A young man looks at an older man’s painting

“How do you know when you’re finished?”

“Hmm, it depends on the artist. For me, the piece is finished when I am done. Here, think of it like this: when I begin to work, the canvas is empty and I am full; eventually, the canvas will be full and I will be empty. Perhaps the canvas will billow and burst in its fullness, but I am not yet empty; this is fine, for though I have covered over the blankness which I faced, I am not done and the work is unfinished. Or perhaps I find myself empty before the canvas is full – this also is fine, for a man of wisdom will not create value where there is none; what is beautiful is beautiful, but what is mine is beautiful to me.”

“Then is it not unwise to consider your own work beautiful?”

“Mind you, in my metaphor I was not full of myself. I know just enough to be satisfied with the moderate distance between my heart and my mind. I was full of something else, something completely alien; a force so privy to the sparks of a man’s heart that it cannot be anything other than completely strange – it must be!”

“So it’s not your own work, even though you’ve said it was?”

“I have no clue what happens. Why do you think artists care so much what their audience thinks? Perhaps they know what happened!”

“Then why is it such a deal that you paint alone?”

“Yes, I do make sure I’m the only one there for all of it, even for any of it. It’s a marvelous thing to look at a finished piece – one which in its fullness has rendered its crafter simply done -and still have not the faintest clue as to how it happened. An admirer can marvel at the vision of the artist without understanding that the artist sacrificed his vision itself to fulfill the creative imperative, his divine individual drive.”

“It sounds like you’re making a whole lot out of nothing; it sounds like delusion.”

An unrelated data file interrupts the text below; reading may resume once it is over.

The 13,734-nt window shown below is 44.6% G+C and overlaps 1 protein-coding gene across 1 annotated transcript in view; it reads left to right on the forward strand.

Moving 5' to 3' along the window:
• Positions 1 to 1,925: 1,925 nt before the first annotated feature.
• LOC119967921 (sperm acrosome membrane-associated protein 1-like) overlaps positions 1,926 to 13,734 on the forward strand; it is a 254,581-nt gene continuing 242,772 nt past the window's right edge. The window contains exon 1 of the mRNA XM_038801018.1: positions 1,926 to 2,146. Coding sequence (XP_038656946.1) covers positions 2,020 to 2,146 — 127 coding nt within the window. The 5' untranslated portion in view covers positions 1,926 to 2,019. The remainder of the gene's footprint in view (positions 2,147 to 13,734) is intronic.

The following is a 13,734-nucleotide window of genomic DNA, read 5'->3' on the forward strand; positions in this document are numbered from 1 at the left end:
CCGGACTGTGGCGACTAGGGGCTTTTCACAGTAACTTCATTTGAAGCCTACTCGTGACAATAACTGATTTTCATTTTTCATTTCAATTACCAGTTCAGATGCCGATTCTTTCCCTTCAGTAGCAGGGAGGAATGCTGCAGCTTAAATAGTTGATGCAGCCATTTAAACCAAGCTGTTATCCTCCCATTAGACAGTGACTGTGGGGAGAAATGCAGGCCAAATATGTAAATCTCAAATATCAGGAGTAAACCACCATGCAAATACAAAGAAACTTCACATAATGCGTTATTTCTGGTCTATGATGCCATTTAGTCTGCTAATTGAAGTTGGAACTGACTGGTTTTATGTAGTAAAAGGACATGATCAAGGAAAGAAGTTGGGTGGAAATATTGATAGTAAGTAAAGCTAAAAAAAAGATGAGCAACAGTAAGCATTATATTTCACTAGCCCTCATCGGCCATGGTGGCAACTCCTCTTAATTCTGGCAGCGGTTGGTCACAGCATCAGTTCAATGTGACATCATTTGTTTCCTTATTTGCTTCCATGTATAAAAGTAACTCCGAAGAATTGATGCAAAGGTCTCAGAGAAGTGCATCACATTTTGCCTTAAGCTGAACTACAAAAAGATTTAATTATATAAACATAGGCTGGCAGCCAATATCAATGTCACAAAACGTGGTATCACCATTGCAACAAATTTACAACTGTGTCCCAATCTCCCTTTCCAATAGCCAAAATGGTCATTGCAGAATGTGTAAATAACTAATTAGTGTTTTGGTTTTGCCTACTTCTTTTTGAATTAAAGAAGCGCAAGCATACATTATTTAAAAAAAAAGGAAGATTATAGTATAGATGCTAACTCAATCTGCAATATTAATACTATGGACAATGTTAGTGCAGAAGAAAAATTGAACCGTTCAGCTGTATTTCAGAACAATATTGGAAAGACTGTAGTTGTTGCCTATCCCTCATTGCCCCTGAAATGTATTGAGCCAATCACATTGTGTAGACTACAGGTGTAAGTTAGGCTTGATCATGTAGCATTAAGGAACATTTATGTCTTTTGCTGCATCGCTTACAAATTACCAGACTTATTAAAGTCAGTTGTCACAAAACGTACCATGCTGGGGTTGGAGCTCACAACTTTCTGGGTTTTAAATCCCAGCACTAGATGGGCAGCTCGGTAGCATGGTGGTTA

“Really? I think it rather sounds like a miracle.”

“Look, obviously, I don’t deny that people make art. I just don’t think it means anything – you said it yourself; it’s an individual pursuit, and it’s beautiful to you. That doesn’t make it science; it doesn’t even make it worthwhile.”

“Despite our stark and, frankly, glaring differences, you don’t believe we have anything in common?”

“Of course we have things in common! We’re both human males; we have language and consciousness; we share the same spectrum of emotions and general rationality-”

“I’ll tell you what we don’t have in common.”


“Ha, no; you are a boring man”

“So what, art is just entertainment now?”

“Of all people, I’d think the scientist would be inclined to see color in the world”

“We all see color in the world! Obviously! Scientists are the reason you can name the colors!”

“How many things have you seen?”


“How many things have you seen?”

“Um, some. I don’t know what you want me to say.”

“Do you think we can use the things we have in common as a means of sharing the things that make us different?”

“Ok, yes.”

“Perhaps the artist sacrifices his vision so that a scientist might take it as his own and use it to instruct another generation of artists.”

“What, can a scientist not see for himself?”

“A scientist examines his world; in your case, he forgets the basis of his own logic – someone had to shape the world he sees.”

“So that’s you huh. You’re shaping the universe so I can look your dumb world-creating painting and call it names?”

The old man pointed at his full canvas, “A small part of the universe I am, yes, and that is what has just transpired.”

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